No doubt the Hoover Dam Police are tired of the old joke of the headline, but they exist and represent a critical function of law enforcement. Recent attacks on major power grids have resurrected concerns about protecting critical infrastructure that the 9/11 World Trade Center attacks highlighted over twenty years ago. Specialty police like the Hoover Dam cops and those protecting nuclear facilities are not available for the vast majority of properties at risk of attack.
On Christmas day, 2022, two men attacked four electrical substations in Washington State. As a result over 15,000 were without power and an estimated $3 million in damage was caused. Although the motive, according to one suspect, was to knock out alarm systems so that a business could be burglarized the specter of terrorism remains.
Other attacks include shootings at two electric substations in North Carolina in early December of last year and damage to two other substations in South Carolina. In addition to the Washington attacks, Oregon was also hit with attacks on power stations in October and November.
With more than 55,000 power substations across the nation, the relatively small number of firearms attacks on them may seem minor, but the sudden spate of damage to them is cause for concern. Without arrests, law enforcement has yet to determine if the incidents are connected to a terrorist motive, but experts are on heightened alert.
Having worked at one time for an agency located along the Mississippi river at the time of the World Trade Center attacks, the focus on terrorism added new concerns for patrol. The Mississippi is peppered with a system of locks and dams that assist in flood control vital for commercial river traffic essential for shipping agricultural and other products. Bridges along the way connect major east/west highway routes, not to mention the riverside industries sustained by America’s waterways.
Other potential targets for economic chaos that would bring an evil grin to terrorists include petroleum refineries, railroads, and pipelines. In 1982 over 250 refineries were operating in the U.S. Now there are about 130. Despite the move toward non-fossil fuels, the petroleum industry is vital to innumerable products used in our daily lives. A coordinated attack – whether by traditional means or cyber crime – risks crippling our national security. The expense and regulatory burden of building a new refinery mean that lost facilities are not likely to be replaced.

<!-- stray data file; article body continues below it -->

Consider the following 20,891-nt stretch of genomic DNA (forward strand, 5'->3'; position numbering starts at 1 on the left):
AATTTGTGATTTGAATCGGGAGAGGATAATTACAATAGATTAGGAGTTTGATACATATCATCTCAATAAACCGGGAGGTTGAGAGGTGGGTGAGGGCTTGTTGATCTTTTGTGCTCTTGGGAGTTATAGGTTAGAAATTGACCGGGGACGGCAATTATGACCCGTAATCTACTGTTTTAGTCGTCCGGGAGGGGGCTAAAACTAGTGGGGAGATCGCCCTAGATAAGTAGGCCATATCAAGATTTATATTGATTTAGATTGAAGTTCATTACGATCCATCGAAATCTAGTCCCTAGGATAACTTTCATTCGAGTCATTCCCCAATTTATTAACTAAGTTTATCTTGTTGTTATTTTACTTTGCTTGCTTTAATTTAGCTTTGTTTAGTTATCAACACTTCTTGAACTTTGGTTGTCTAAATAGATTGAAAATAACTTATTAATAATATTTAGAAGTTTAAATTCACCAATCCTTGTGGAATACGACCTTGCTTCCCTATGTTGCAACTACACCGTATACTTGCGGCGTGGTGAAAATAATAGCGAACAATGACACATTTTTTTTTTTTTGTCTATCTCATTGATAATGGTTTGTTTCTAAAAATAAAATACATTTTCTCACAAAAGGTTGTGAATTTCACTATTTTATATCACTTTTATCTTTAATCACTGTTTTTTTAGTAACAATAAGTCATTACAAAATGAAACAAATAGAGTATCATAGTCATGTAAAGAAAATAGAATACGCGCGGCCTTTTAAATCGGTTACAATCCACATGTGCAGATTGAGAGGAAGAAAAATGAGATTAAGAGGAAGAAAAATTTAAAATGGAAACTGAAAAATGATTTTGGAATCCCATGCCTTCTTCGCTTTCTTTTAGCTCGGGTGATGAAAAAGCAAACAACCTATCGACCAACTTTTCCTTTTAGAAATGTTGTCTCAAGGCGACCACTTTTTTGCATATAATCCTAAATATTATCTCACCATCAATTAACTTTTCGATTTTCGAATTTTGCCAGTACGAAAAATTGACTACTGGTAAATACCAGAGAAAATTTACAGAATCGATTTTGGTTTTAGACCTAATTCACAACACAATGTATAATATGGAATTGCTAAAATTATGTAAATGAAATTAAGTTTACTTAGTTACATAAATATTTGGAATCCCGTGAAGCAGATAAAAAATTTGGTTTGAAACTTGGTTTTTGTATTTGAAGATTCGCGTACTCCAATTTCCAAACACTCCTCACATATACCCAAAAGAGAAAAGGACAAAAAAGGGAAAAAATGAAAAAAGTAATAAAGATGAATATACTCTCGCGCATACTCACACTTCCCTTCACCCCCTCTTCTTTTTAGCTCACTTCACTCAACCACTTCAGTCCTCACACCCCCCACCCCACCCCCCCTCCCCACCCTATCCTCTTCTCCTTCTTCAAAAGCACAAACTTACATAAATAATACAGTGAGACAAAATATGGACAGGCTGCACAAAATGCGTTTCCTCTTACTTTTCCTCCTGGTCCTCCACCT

Local law enforcement is the key to protecting all these assets. The diminution of law enforcement strength not only affects the response to traditional crimes but weakens our national security in a very real way. Gathering collective intelligence to establish patterns is a challenge without a centralized database for reporting attacks on infrastructure.
In addition to targets that can cause widespread outages and expensive repairs, damage from irresponsible vandals using such facilities as random target practice is a concern that may not be reported as potential intentional acts designed to disrupt power sources. Like stop signs and street lights, publicly exposed utilities are tempting to that select brand of idiots driving around with rifles and shotguns itching to destroy something.
Vandalism or terroristic attacks are not the only reason for criminals to damage facilities. When scrap metal values are high the amount of copper in electrical equipment is a profitable harvest for thieves.
The U.S. Department of Homeland Security has issued a terrorism advisory bulletin which was distributed just before the attacks in the Carolinas. The threat, according to the briefing, comes from both potentially organized criminal cells and disgruntled “lone wolf” actors who may have a variety of grievances and motivations. Internet chatter indicates that there is recruitment for others to join the mayhem.
An expert in infrastructure security within Homeland Security’s Cybersecurity and Infrastructure Security Agency says it is known by intelligence agencies that bad actors are pre-positioning assets to conduct attacks when it might be useful to them in matters of geopolitical maneuvering. Russia’s use of attacks on Ukrainian infrastructure is an example and deserves a study of their methods and targets.
Threats of cyber attacks loom as well, but the physical security of the fragile web of power sources, bridges, roads, and dams around the country rests largely on the diligence of local law enforcement to discover, prevent, and prosecute offenders. Citizens don’t often think of local law enforcement as essential to national security, but the officer on patrol is a critical element in keeping us all safe from disaster.